My Asus G46vw won’t boot after the update.
I prefer the simple things when it comes to a GUI on an OS. Working in the IT world I need things to be quick to locate and easy to execute. No having to go through 3 different setting menus to get to this or that. Or struggling to remember which setting menu a specific setting is in because its an “advanced” feature and not carried across all the setting menus. All the pretty little extras are just noise to me and I wish there was a way to turn it all off in the OS itself.
Disappointing that for older programs running on W10 after each major feature update I generally have to reinstall the older programs.
I was all for windows starting with XP and through 7 but as soon as W8 came it all changed. I tried it and even today still hate it and the Metro style of start menus. Especially having to have a Microsoft associated ID as the preferred method of adding a user. That’s so stupid. As an organization that can not rely on Cloud Hosted solutions due to sensitive data it again is an extra that is not needed.
Personally I made the switch to Mac 5 years ago and have not looked back at home. But work is another story.
Well, I had a thing or two to say here, but it looks like you guys have all beat me to it. I used to be majorly pro-Microsoft, but this has changed over, well, I suppose it’s been about a decade now! User interface / GUI modifications that make things less-user friendly, and quality control that feels non-existent. Release an update, wait for users to complain, then try to fix it. Please – no. Microsoft still do some stuff right, otherwise I wouldn’t still be in the job I’m in. But, wow – supporting Microsoft products is a whole lot harder than it ever used to be!!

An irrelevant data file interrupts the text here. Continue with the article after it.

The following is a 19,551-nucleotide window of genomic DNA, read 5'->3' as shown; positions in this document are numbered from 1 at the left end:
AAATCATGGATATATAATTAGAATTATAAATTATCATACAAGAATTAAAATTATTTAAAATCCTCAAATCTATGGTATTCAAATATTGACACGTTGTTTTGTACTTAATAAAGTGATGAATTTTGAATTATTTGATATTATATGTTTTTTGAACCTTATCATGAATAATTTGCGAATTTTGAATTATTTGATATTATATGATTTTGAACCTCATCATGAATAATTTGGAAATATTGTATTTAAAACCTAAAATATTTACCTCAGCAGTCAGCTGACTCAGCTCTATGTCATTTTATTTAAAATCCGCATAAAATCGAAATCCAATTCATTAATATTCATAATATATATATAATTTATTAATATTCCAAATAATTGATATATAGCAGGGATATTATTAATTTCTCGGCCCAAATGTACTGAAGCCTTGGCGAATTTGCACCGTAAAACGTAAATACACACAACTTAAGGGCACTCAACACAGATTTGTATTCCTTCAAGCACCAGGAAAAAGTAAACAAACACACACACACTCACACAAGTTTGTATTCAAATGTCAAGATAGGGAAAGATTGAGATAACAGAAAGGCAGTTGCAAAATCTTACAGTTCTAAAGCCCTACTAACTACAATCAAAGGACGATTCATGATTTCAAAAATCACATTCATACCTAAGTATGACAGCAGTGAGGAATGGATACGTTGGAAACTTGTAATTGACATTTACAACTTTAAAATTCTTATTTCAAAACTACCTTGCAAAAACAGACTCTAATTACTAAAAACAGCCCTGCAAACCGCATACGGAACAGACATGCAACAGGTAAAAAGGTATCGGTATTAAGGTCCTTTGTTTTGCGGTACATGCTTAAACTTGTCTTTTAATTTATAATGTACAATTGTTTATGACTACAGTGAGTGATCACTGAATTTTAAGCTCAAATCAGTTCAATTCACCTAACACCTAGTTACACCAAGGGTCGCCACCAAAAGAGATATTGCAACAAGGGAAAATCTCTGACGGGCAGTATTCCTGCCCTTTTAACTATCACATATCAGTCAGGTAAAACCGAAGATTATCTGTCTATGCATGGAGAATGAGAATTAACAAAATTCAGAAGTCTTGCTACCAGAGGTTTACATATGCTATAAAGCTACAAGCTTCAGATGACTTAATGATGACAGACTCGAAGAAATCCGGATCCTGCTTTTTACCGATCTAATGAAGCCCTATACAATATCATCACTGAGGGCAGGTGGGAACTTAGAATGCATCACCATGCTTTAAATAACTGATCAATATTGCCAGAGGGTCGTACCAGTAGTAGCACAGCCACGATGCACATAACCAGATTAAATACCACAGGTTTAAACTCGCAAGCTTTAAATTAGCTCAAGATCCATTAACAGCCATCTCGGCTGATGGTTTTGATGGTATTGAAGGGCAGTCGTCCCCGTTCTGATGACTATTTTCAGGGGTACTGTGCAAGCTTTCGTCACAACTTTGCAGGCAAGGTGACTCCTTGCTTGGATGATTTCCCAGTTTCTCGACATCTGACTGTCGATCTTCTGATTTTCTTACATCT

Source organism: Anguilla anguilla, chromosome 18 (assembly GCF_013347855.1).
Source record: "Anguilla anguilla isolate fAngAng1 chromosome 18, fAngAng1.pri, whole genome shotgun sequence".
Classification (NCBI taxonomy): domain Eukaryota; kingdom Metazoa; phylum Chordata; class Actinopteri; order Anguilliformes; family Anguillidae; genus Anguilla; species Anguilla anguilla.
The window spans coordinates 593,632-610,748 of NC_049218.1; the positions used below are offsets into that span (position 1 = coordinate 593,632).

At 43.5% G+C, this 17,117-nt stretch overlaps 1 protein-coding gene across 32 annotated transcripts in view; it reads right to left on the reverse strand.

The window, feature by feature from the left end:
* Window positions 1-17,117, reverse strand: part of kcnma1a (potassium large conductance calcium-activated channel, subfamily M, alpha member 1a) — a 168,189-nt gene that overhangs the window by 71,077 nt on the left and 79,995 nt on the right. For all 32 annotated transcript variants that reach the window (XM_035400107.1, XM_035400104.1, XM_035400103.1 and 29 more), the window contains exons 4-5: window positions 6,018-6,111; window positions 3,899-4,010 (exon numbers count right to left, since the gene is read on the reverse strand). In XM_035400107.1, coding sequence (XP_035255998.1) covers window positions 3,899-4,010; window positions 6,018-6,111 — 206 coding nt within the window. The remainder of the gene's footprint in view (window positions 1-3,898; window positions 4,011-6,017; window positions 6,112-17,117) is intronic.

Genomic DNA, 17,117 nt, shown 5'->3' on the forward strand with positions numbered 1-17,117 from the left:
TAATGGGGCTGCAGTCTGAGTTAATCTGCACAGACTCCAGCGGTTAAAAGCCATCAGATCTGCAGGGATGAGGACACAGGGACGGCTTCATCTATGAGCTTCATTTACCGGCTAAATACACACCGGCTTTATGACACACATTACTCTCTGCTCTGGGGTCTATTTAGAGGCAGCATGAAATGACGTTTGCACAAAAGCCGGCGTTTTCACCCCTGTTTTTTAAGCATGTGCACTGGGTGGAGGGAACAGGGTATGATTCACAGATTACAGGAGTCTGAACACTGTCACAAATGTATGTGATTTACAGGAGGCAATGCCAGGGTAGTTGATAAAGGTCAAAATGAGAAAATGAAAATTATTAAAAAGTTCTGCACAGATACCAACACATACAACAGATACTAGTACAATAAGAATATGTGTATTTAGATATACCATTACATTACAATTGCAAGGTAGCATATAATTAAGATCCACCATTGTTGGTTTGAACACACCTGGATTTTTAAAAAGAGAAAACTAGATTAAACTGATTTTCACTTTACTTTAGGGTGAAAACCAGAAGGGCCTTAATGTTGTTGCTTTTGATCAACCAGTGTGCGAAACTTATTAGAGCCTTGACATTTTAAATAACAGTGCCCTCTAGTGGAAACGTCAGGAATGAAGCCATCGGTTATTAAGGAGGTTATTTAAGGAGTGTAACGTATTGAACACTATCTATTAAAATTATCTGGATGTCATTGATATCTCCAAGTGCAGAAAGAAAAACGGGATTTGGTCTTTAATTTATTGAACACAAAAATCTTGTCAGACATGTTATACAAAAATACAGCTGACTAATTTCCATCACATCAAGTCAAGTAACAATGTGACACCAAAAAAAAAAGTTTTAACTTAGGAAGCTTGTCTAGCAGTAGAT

Saying they are doing a good job is just plain wrong. They got rid of most of their QA teams and expect end users to fully test these releases. This causes large issues once the patch is moved into an enterprise environment (especially when it is forced upon you) since the patches generally have not been tested in these types of environments. The entire month of July was a pitched battle with MS and their updates trying to overwrite fixes we had to manually create for broken Windows features.
Another security admin here. Windows patching is absolutely horrible (alongside the really bad interface) and one of the main reasons most of our enterprise is still on Windows 7. We have Windows 10 here and there and the experience has been utterly negative. Windows 10 is the most buggy and unreliable operating system I have had to ever deal with.
Forced updates often even ignore the set preferences. For example, we have a bunch of specialty machines that are not domain joined. Self-service kiosks and such. Not only did they upgrade to Windows 10 by themselves despite being set not to upgrade. They have also installed Windows feature updates despite feature updates being deferred. This has caused a lot of troubles for the IT department as these machines have all kinds of special equipment connected that need special drivers. The last spring update again came to those machines out of the blue, replacing all the drivers with some crap generic ones which meant that most of the peripherals like touch screen, rfid readers and so on quit working. The forced driver updates are absolutely moronic.
The quality of the updates has gone straight downhill. Many of the issues have been pointed out above already. There have been many more. What’s worse is that updates are monolithic. If something brakes there’s no way to isolate that single problem but one needs to remove the full big monthly patch.